Candidates running for mayor and the Chicago City Council will begin filing their petitions on Monday.
State Rep. La Shawn Ford, who officially announced his bid for mayor last week, needs to collect at least 12,500 signatures, as do the other mayoral candidates. Aldermanic candidates are required to collect several hundred signatures.
All candidates have one week – until Nov. 26 – to turn in their petitions to get on the Feb. 26, 2019, ballot.
The state lawmaker’s “Ford for Chicago” campaign office has opened at 5850 W. North Ave. To celebrate the official opening of his headquarters, Ford will be holding a petition party from 2 to 6 p.m. Sunday, Nov. 18th. Admission is free, though invitees are asked to bring at least one completed petition sheet with them.
Another West Sider – Amara Enyia, executive director of the Austin Chamber of Commerce – will be hosting her own petition return party this weekend. It will be held from 4 to 8 p.m. Nov. 18th at Blue Lacuna, 2150 S. Canalport Ave. To gain admission, bring in petitions or sign a petition.
“This is what One Chicago feels like: powered by people,” Ford said at his official announcement, which was attended by a few hundred people.
Ford said his experience serving on the Illinois House Appropriations Committee and passing state laws is what separates him from the other candidates.
“It’s so very important that we have someone with the experience of getting public policy done,” he said. “It’s one thing to be able to read a public policy, but it’s another to be able to work with individuals to get things done.”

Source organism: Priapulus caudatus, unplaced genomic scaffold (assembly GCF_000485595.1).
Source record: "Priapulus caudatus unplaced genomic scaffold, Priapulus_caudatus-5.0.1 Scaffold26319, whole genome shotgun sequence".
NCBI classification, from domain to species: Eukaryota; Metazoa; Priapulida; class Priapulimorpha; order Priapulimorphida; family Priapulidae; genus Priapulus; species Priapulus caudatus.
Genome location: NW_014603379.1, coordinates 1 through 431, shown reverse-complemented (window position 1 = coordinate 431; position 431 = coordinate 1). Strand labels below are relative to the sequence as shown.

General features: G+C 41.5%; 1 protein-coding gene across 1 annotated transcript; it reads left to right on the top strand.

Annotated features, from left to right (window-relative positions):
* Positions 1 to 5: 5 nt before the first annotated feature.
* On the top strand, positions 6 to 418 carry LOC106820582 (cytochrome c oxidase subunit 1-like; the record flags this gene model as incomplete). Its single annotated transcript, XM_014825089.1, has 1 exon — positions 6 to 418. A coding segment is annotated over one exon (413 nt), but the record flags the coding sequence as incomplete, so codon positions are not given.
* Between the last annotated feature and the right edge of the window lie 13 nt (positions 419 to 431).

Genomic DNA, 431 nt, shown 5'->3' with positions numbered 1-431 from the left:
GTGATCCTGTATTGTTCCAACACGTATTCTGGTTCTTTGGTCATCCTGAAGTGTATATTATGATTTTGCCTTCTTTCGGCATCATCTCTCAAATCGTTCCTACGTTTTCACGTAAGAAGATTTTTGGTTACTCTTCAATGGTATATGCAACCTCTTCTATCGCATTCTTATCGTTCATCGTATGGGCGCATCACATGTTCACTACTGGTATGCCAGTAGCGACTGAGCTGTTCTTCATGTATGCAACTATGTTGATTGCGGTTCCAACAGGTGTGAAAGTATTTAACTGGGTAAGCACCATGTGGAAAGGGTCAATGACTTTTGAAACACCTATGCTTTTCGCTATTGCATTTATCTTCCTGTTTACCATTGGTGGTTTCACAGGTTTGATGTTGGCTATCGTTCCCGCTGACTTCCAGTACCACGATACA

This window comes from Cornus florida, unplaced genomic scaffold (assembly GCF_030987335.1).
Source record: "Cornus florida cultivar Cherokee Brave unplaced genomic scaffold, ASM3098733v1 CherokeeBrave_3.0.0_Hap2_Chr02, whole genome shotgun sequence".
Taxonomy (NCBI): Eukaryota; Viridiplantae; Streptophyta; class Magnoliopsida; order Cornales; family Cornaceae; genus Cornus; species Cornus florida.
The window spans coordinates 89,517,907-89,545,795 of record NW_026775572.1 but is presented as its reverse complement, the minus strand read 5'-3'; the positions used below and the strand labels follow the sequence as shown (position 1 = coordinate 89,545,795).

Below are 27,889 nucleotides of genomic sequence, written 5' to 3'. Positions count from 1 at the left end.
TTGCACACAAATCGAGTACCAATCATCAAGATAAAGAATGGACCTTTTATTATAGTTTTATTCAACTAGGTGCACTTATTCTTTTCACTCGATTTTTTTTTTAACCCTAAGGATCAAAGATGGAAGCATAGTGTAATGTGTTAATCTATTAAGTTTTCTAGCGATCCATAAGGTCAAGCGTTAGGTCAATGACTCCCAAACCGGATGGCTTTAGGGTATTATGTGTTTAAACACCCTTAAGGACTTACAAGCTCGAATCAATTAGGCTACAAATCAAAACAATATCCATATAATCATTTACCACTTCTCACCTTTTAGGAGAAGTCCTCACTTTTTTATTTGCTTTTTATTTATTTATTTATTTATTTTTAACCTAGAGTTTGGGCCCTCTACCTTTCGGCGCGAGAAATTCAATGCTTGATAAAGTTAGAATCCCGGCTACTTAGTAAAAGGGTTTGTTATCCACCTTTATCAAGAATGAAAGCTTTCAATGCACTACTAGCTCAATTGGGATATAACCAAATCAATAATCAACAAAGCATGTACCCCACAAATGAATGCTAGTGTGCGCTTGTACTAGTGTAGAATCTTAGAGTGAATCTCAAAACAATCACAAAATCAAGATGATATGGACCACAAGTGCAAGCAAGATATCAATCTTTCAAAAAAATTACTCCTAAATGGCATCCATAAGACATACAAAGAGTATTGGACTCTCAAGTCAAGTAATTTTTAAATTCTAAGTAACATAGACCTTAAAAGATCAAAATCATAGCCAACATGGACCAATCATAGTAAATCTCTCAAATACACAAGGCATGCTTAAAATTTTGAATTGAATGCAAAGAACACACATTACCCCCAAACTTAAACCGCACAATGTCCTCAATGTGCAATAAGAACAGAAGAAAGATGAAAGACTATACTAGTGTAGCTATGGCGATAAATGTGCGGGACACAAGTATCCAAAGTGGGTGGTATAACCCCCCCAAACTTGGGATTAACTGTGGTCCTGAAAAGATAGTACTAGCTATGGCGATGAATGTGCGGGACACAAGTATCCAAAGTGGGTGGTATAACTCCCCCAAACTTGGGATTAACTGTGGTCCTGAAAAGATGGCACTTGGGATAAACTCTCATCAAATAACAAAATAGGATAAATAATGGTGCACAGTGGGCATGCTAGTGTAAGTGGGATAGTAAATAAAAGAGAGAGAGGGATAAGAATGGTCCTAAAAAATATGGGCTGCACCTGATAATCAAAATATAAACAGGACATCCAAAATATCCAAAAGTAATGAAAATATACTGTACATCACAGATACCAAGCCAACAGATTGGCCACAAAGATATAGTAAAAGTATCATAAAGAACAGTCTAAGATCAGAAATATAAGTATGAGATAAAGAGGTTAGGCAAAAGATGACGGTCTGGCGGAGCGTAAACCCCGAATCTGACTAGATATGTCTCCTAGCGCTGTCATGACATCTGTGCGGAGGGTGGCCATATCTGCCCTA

Ford, who’s represented the 8th District for 12 years, graduated from Loyola University and has worked in real estate.
He said he has governed with a social justice lens and his platform emphasizes how to make Chicago more financially stable, and become safer and healthier.
To improve Chicago’s finances, Ford said taxpayer dollars need to be spent less recklessly, citing the $1,552,346,776 recommended budget in 2018 for the Chicago Police Department. He said educating youth at either a trade school or in college would make them fiscally independent.
Creating a flourishing and job-filled market would then make the city safer, he added. Then, paired with community investment, areas like Austin would see a drop in violence.
“We will make Chicago safe by making the value of those communities go up,” Ford said. “When Chicago values go up as a community, then everyone lives better.”
To create healthier communities, Ford said there needs to be better access to produce as well as mental health services. Ford has helped pass legislation in support of making farmers markets and fresh produce more accessible to communities that are typically underserved.
“We know that there’s been a lot of mental health facilities that have been closed,” he said. “But we will without a doubt open up mental health and substance abuse facilities, and support the good ones that are out.”
Nakisha Hobbs, a Ford supporter, asked for volunteers for the campaign to come up on stage at the event, then filling it with supporters. She said Ford’s campaign represents a true grassroots campaign, with community members getting signatures for his petition and informing people about Ford’s platform.
“We are super excited to be part of this effort to get in a mayor that we can trust,” Hobbs said. “One Chicago, powered by people.”